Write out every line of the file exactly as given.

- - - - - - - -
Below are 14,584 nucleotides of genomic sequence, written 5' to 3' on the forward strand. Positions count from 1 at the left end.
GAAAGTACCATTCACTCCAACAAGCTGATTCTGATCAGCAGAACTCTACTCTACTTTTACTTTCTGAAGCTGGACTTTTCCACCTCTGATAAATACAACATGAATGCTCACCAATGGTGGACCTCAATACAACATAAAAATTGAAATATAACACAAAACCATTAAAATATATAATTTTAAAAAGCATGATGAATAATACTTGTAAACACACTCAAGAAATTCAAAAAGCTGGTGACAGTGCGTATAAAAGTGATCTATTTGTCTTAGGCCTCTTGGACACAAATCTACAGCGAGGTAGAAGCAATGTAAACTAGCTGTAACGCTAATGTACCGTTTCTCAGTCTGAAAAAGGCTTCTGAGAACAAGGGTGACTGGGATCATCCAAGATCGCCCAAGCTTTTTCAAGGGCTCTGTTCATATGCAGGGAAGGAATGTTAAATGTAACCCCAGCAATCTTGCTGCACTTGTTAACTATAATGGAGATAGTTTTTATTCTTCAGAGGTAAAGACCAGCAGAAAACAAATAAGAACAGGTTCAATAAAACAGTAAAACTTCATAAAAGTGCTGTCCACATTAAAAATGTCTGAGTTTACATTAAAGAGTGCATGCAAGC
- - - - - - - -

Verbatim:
Below are 14,584 nucleotides of genomic sequence, written 5' to 3' on the forward strand. Positions count from 1 at the left end.
GAAAGTACCATTCACTCCAACAAGCTGATTCTGATCAGCAGAACTCTACTCTACTTTTACTTTCTGAAGCTGGACTTTTCCACCTCTGATAAATACAACATGAATGCTCACCAATGGTGGACCTCAATACAACATAAAAATTGAAATATAACACAAAACCATTAAAATATATAATTTTAAAAAGCATGATGAATAATACTTGTAAACACACTCAAGAAATTCAAAAAGCTGGTGACAGTGCGTATAAAAGTGATCTATTTGTCTTAGGCCTCTTGGACACAAATCTACAGCGAGGTAGAAGCAATGTAAACTAGCTGTAACGCTAATGTACCGTTTCTCAGTCTGAAAAAGGCTTCTGAGAACAAGGGTGACTGGGATCATCCAAGATCGCCCAAGCTTTTTCAAGGGCTCTGTTCATATGCAGGGAAGGAATGTTAAATGTAACCCCAGCAATCTTGCTGCACTTGTTAACTATAATGGAGATAGTTTTTATTCTTCAGAGGTAAAGACCAGCAGAAAACAAATAAGAACAGGTTCAATAAAACAGTAAAACTTCATAAAAGTGCTGTCCACATTAAAAATGTCTGAGTTTACATTAAAGAGTGCATGCAAGC